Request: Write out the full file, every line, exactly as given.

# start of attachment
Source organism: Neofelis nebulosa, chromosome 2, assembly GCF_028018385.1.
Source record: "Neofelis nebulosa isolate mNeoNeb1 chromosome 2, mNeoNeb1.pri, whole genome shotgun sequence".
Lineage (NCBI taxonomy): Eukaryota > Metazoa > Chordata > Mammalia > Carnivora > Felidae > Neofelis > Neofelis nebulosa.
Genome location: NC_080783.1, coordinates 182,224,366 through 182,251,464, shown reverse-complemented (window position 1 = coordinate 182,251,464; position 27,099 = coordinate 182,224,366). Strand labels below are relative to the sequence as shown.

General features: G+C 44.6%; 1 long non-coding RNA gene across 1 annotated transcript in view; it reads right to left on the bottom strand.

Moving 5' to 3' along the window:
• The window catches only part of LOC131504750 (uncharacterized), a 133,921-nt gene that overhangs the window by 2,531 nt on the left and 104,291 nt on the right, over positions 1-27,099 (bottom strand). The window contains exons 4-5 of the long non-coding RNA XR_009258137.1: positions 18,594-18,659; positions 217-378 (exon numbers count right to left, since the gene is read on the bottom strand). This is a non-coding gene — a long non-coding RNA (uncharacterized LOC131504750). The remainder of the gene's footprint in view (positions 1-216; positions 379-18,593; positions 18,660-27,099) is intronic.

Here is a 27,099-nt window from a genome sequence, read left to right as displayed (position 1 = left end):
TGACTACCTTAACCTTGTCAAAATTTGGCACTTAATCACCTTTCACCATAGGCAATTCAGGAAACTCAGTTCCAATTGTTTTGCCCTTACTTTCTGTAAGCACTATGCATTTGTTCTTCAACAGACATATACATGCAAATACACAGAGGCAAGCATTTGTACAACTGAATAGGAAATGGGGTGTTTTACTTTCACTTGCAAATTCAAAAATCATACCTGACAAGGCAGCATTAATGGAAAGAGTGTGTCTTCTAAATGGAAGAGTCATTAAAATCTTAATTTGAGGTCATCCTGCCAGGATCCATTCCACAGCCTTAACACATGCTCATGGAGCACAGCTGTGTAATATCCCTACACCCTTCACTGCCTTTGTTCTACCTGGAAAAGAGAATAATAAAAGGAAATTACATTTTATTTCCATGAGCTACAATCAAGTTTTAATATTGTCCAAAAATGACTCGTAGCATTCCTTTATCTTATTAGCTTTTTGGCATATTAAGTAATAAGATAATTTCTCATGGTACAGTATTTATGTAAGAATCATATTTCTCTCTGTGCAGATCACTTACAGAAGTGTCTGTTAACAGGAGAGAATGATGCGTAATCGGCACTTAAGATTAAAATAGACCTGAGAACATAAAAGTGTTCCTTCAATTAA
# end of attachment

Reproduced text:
Source organism: Neofelis nebulosa, chromosome 2, assembly GCF_028018385.1.
Source record: "Neofelis nebulosa isolate mNeoNeb1 chromosome 2, mNeoNeb1.pri, whole genome shotgun sequence".
Lineage (NCBI taxonomy): Eukaryota > Metazoa > Chordata > Mammalia > Carnivora > Felidae > Neofelis > Neofelis nebulosa.
Genome location: NC_080783.1, coordinates 182,224,366 through 182,251,464, shown reverse-complemented (window position 1 = coordinate 182,251,464; position 27,099 = coordinate 182,224,366). Strand labels below are relative to the sequence as shown.

General features: G+C 44.6%; 1 long non-coding RNA gene across 1 annotated transcript in view; it reads right to left on the bottom strand.

Moving 5' to 3' along the window:
• The window catches only part of LOC131504750 (uncharacterized), a 133,921-nt gene that overhangs the window by 2,531 nt on the left and 104,291 nt on the right, over positions 1-27,099 (bottom strand). The window contains exons 4-5 of the long non-coding RNA XR_009258137.1: positions 18,594-18,659; positions 217-378 (exon numbers count right to left, since the gene is read on the bottom strand). This is a non-coding gene — a long non-coding RNA (uncharacterized LOC131504750). The remainder of the gene's footprint in view (positions 1-216; positions 379-18,593; positions 18,660-27,099) is intronic.

Here is a 27,099-nt window from a genome sequence, read left to right as displayed (position 1 = left end):
TGACTACCTTAACCTTGTCAAAATTTGGCACTTAATCACCTTTCACCATAGGCAATTCAGGAAACTCAGTTCCAATTGTTTTGCCCTTACTTTCTGTAAGCACTATGCATTTGTTCTTCAACAGACATATACATGCAAATACACAGAGGCAAGCATTTGTACAACTGAATAGGAAATGGGGTGTTTTACTTTCACTTGCAAATTCAAAAATCATACCTGACAAGGCAGCATTAATGGAAAGAGTGTGTCTTCTAAATGGAAGAGTCATTAAAATCTTAATTTGAGGTCATCCTGCCAGGATCCATTCCACAGCCTTAACACATGCTCATGGAGCACAGCTGTGTAATATCCCTACACCCTTCACTGCCTTTGTTCTACCTGGAAAAGAGAATAATAAAAGGAAATTACATTTTATTTCCATGAGCTACAATCAAGTTTTAATATTGTCCAAAAATGACTCGTAGCATTCCTTTATCTTATTAGCTTTTTGGCATATTAAGTAATAAGATAATTTCTCATGGTACAGTATTTATGTAAGAATCATATTTCTCTCTGTGCAGATCACTTACAGAAGTGTCTGTTAACAGGAGAGAATGATGCGTAATCGGCACTTAAGATTAAAATAGACCTGAGAACATAAAAGTGTTCCTTCAATTAA